Replacing Bus Lanes to Reduce Congestion ? Thinking Outside the Box



Replacing Bus Lanes to Reduce Congestion ? Thinking Outside the Box

Authors

A Zeb, London Borough of Bexley, UK

Description

This paper focuses on congestion from UK?s perspective, discuses recent initiatives, Transport Innovative Fund and stresses the need for bold lateral thinking in dealing with continuous growth in traffic and its externalities.

Abstract

The most important challenge, after the road safety, before all the major traffic authorities is how to manage the unabated growth in traffic without affecting the accessibility, economic viability and environment of their areas.

The policy of ?predict and provide? for additional traffic, applied successfully since the dawn of industrial revolution, is no longer considered sustainable in the post industrial era.

The optimisation of network capacity using technological or legislative means or strategic traffic management through planning framework are too showing sign of fatigue from the rate of growth in traffic.

There is an increased realisation that a direct financial deterrence i.e. charging for the use of road (Road Pricing) can be an effective and acceptable policy instrument to meet accessibility and environmental objectives. The evidence from Singapore, London and Stockholm as well as experience of toll roads in various parts of the world supports the case for Road Pricing.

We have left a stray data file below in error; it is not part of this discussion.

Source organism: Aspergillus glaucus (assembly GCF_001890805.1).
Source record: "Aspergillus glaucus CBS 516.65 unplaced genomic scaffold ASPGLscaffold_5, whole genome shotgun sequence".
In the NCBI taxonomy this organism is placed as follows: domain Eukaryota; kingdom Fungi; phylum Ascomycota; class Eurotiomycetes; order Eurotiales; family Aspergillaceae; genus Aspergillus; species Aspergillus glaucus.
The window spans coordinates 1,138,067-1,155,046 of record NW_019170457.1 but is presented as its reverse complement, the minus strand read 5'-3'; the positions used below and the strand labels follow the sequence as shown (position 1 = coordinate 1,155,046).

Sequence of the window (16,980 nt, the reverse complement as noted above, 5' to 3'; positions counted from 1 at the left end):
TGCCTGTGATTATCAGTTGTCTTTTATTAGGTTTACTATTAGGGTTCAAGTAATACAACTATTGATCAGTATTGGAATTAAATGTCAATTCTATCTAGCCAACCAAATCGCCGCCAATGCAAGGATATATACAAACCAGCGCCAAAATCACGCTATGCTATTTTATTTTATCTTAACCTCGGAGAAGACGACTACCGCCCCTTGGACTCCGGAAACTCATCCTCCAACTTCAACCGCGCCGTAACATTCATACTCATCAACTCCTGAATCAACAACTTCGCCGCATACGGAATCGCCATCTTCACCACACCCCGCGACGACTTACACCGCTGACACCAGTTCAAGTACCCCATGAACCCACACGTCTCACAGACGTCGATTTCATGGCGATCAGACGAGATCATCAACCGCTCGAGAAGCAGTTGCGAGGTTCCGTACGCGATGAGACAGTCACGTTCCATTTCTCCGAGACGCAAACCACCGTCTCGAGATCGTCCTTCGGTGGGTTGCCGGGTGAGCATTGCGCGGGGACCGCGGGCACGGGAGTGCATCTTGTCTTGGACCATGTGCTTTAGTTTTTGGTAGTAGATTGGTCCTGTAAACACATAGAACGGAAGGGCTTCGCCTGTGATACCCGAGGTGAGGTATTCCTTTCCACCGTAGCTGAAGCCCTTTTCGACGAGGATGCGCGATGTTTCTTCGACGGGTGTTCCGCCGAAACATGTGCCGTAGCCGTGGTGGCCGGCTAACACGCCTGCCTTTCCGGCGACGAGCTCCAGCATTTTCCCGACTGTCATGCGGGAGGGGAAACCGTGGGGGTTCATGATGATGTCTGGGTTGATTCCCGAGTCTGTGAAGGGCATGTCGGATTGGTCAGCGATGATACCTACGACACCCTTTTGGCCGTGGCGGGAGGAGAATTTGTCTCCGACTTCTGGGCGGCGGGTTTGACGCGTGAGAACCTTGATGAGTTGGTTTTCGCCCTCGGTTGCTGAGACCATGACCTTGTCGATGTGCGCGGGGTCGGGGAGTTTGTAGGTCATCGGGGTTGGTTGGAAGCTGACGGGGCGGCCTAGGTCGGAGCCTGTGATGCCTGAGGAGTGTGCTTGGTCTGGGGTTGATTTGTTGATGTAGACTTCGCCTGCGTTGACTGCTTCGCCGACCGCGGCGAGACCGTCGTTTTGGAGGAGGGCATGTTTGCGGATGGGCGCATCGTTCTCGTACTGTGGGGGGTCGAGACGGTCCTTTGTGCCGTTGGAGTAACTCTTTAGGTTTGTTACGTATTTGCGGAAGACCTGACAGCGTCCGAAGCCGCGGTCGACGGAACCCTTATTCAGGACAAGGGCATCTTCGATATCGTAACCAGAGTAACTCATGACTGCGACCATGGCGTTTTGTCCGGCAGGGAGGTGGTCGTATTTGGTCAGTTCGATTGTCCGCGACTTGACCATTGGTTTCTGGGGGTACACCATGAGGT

This paper focuses on congestion from UK?s perspective, discuses recent initiatives, Transport Innovative Fund and stresses the need for bold lateral thinking in dealing with continuous growth in traffic and its externalities.

It presents a new concept: premium lanes in urban conurbations. Under the concept all bus lanes and high occupancy lanes etc. are abolished and replaced by premium lanes which can be used by toll paying as well as public transport vehicles.

The argument is based on inefficient use of bus lanes by unregulated service (outside London), declining patronage and level of service and economic benefits in providing opportunity to drivers with higher value of time.

The benefits are three fold; all the lane will be used to their design capacity, transfer of traffic from normal lanes to premium lanes will release capacity and a stream revenue will be generated which can be used to offset the operating costs.

Motorists will have a choice to pay a toll and have a more predicted travel conditions or switch mode to public transport or use the existing network. It also discusses equity considerations of premium lanes.

The capital cost to develop premium lane network would be significant but given the current cost of congestion to economy, £18b per annum, there is a strong economic case to attract public and/or private investments to finance the initiative.

Finally, the paper concludes on need to change the public perception about roads from a free service to a utility paradigm and recommends further detailed studies on concept of premium lanes as an alternative to blanket congestion charging schemes.

Publisher

Association for European Transport